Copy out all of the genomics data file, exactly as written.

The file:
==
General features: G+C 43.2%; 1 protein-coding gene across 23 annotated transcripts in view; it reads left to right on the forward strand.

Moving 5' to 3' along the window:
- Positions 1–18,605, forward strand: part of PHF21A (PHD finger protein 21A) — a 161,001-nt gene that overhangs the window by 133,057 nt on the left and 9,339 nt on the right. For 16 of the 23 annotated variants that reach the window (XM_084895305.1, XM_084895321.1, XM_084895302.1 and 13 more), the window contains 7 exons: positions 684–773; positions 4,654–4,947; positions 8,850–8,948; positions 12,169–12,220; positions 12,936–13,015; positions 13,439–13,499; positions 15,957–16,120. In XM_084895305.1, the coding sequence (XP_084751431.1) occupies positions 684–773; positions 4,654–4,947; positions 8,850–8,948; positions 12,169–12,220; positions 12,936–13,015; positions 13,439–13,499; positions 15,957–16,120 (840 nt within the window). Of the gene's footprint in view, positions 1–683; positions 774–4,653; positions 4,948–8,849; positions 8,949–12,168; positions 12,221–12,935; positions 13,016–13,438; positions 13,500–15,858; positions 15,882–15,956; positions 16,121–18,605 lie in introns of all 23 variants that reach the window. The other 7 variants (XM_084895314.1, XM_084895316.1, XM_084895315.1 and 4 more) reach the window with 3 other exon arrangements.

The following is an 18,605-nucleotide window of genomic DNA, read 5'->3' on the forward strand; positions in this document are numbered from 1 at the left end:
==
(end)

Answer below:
General features: G+C 43.2%; 1 protein-coding gene across 23 annotated transcripts in view; it reads left to right on the forward strand.

Moving 5' to 3' along the window:
- Positions 1–18,605, forward strand: part of PHF21A (PHD finger protein 21A) — a 161,001-nt gene that overhangs the window by 133,057 nt on the left and 9,339 nt on the right. For 16 of the 23 annotated variants that reach the window (XM_084895305.1, XM_084895321.1, XM_084895302.1 and 13 more), the window contains 7 exons: positions 684–773; positions 4,654–4,947; positions 8,850–8,948; positions 12,169–12,220; positions 12,936–13,015; positions 13,439–13,499; positions 15,957–16,120. In XM_084895305.1, the coding sequence (XP_084751431.1) occupies positions 684–773; positions 4,654–4,947; positions 8,850–8,948; positions 12,169–12,220; positions 12,936–13,015; positions 13,439–13,499; positions 15,957–16,120 (840 nt within the window). Of the gene's footprint in view, positions 1–683; positions 774–4,653; positions 4,948–8,849; positions 8,949–12,168; positions 12,221–12,935; positions 13,016–13,438; positions 13,500–15,858; positions 15,882–15,956; positions 16,121–18,605 lie in introns of all 23 variants that reach the window. The other 7 variants (XM_084895314.1, XM_084895316.1, XM_084895315.1 and 4 more) reach the window with 3 other exon arrangements.

The following is an 18,605-nucleotide window of genomic DNA, read 5'->3' on the forward strand; positions in this document are numbered from 1 at the left end: